From a layperson’s perspective, fighting a forest fire is a fairly simple process: just add water. But research in communication practices is improving how wildfires are handled, and two NC State researchers are right on the front lines.
Dr. Branda Nowell, associate professor of public and international affairs, and Dr. Toddi Steelman, professor of environmental and natural resource policy, are members of the Fire Chasers, a team that’s been researching wildfires since 2008. Their goal is to develop ways to make communities more resilient when it comes to wildfires and other disasters.
“In order for the response to be effective, it generally requires many different organizations and agencies to come together very quickly into a coordinated system for meeting community needs and often under very challenging conditions,” Nowell says.
Why Focus on Wildfires?
“Wildfires are one of the most commonly occurring disasters in the United States,” she says. “Historical fire management practices and increasing development pressures in wild areas have led to an increase in the severity and complexity of wildfires.”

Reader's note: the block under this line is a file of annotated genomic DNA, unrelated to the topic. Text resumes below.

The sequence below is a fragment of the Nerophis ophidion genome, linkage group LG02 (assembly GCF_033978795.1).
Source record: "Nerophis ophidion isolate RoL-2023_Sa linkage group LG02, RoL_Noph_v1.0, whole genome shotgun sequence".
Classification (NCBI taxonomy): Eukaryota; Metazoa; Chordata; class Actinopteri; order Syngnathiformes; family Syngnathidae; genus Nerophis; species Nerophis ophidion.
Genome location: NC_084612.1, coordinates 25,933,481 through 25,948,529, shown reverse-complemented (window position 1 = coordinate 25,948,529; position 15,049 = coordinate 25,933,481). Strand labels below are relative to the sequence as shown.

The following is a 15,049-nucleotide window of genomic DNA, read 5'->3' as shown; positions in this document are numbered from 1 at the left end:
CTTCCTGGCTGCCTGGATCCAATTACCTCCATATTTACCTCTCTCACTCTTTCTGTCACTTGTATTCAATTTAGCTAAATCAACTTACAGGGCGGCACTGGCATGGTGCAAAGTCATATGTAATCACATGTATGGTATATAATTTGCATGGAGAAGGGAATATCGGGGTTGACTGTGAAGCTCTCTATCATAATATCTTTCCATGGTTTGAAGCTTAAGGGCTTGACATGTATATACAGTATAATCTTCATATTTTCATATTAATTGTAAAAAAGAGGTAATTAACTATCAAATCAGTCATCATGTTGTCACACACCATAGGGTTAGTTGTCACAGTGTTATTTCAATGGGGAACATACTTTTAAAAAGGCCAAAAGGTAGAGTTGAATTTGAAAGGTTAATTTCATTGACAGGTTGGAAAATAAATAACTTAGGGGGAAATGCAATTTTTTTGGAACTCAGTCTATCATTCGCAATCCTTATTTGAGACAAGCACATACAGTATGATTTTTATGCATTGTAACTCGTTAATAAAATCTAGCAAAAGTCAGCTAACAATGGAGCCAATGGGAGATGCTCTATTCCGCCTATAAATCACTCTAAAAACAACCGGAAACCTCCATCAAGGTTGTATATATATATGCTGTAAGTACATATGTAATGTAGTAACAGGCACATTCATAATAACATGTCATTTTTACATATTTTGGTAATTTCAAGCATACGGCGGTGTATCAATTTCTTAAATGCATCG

And complex disasters require complex research. Nowell’s background in community and organizational psychology makes her an important member of the Fire Chasers team.
“Working in this area often requires tapping into insights from an array of disciplines including psychology, communication, sociology, public management, public policy, system science, and organizational science to understand these settings,” Nowell says. “As scholars, it has been fun and challenging to think about disaster response dynamics from so many different perspectives.”
The Fire Chasers’ research sends them outside the classroom and lab into the thick of unfolding disasters. Their research has taken them from the East Coast to the West as they observe incident management teams in action on multiple fires at sites in California, Arizona and New Mexico.
Through their fieldwork, observations, and research, the Fire Chasers team has become a valuable resource for local communities and federal incident response teams.
At the end of the data collection, the researchers provide reports and presentations to each field site and incident management team about what they learned. They also place their findings in academic publications in order to quickly get research findings out to those who might be able to use them.
“We have ongoing conversations with the officials involved who let us know the next set of questions where they would appreciate our input,” Nowell says. “We anticipate many of the lessons from the project will be useful to others who deal with large-scale disasters.”